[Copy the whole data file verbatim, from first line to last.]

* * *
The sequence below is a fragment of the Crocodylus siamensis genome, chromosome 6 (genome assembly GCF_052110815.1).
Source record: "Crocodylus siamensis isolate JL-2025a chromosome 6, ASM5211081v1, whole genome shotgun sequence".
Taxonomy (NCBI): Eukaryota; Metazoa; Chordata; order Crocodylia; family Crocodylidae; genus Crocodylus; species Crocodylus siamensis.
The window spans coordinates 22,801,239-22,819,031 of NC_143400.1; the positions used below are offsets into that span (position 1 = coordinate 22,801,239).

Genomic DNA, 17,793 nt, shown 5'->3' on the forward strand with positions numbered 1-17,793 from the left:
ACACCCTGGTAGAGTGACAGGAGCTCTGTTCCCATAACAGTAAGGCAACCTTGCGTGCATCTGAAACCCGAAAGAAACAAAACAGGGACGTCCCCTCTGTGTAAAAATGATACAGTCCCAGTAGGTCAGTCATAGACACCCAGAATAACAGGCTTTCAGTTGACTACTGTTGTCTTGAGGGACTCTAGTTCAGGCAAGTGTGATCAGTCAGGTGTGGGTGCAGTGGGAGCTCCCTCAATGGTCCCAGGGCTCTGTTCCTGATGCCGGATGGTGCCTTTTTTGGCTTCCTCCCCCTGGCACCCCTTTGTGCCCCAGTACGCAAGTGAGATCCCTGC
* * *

The sequence below is a fragment of the Crocodylus siamensis genome, chromosome 6 (genome assembly GCF_052110815.1).
Source record: "Crocodylus siamensis isolate JL-2025a chromosome 6, ASM5211081v1, whole genome shotgun sequence".
Taxonomy (NCBI): Eukaryota; Metazoa; Chordata; order Crocodylia; family Crocodylidae; genus Crocodylus; species Crocodylus siamensis.
The window spans coordinates 22,801,239-22,819,031 of NC_143400.1; the positions used below are offsets into that span (position 1 = coordinate 22,801,239).

Genomic DNA, 17,793 nt, shown 5'->3' on the forward strand with positions numbered 1-17,793 from the left:
ACACCCTGGTAGAGTGACAGGAGCTCTGTTCCCATAACAGTAAGGCAACCTTGCGTGCATCTGAAACCCGAAAGAAACAAAACAGGGACGTCCCCTCTGTGTAAAAATGATACAGTCCCAGTAGGTCAGTCATAGACACCCAGAATAACAGGCTTTCAGTTGACTACTGTTGTCTTGAGGGACTCTAGTTCAGGCAAGTGTGATCAGTCAGGTGTGGGTGCAGTGGGAGCTCCCTCAATGGTCCCAGGGCTCTGTTCCTGATGCCGGATGGTGCCTTTTTTGGCTTCCTCCCCCTGGCACCCCTTTGTGCCCCAGTACGCAAGTGAGATCCCTGC